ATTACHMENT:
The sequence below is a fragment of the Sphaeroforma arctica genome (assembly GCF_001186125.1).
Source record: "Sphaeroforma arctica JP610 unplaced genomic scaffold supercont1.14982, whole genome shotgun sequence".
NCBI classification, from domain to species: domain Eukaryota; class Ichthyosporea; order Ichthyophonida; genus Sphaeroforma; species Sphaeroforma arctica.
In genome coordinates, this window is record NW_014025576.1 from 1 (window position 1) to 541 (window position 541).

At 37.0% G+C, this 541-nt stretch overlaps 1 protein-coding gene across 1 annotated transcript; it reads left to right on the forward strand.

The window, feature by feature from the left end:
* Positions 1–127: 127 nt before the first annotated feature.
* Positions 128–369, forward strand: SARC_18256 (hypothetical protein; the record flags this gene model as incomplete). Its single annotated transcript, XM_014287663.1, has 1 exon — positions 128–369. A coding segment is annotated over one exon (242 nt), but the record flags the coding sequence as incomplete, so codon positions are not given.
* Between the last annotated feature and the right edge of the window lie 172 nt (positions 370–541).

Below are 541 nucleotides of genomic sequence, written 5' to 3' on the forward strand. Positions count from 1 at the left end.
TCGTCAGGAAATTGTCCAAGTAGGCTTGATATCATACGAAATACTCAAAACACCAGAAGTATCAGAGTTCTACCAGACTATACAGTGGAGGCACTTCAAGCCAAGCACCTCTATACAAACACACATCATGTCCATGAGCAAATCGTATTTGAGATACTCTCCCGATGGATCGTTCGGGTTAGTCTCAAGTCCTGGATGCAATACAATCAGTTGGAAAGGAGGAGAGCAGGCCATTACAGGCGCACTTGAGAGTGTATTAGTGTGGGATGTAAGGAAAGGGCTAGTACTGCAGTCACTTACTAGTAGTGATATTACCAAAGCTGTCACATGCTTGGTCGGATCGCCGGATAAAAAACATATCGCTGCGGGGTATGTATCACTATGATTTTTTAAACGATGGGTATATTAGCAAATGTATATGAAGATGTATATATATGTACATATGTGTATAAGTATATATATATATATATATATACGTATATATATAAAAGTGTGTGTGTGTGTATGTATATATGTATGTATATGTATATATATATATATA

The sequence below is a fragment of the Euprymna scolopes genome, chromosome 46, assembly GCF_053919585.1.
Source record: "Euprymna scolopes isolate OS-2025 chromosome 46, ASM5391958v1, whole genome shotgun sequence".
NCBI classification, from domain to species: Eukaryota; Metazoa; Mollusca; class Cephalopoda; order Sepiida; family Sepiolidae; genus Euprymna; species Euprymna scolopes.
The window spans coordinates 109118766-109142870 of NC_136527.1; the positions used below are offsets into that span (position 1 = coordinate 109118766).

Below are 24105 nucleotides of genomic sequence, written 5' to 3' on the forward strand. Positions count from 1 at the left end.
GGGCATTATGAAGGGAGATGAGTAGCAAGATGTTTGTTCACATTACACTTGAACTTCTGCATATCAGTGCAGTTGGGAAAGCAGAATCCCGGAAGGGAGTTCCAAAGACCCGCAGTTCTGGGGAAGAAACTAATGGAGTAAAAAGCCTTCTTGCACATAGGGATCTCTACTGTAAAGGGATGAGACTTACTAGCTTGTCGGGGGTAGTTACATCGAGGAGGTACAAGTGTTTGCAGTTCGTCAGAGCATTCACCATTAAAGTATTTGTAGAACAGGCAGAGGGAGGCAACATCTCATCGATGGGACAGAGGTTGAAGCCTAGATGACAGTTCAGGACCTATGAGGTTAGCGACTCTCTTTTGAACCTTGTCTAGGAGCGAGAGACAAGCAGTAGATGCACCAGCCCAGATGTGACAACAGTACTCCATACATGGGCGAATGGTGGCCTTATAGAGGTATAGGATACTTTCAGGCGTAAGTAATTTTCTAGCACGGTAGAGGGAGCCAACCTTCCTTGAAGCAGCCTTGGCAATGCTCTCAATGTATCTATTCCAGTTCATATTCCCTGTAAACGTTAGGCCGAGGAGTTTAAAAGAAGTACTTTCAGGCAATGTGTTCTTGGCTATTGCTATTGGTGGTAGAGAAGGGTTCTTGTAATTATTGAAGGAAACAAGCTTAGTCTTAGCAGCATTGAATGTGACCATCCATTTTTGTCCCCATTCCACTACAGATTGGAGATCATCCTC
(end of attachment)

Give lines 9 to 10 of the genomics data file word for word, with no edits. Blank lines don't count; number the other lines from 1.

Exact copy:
* Between the last annotated feature and the right edge of the window lie 172 nt (positions 370–541).

Below are 541 nucleotides of genomic sequence, written 5' to 3' on the forward strand. Positions count from 1 at the left end.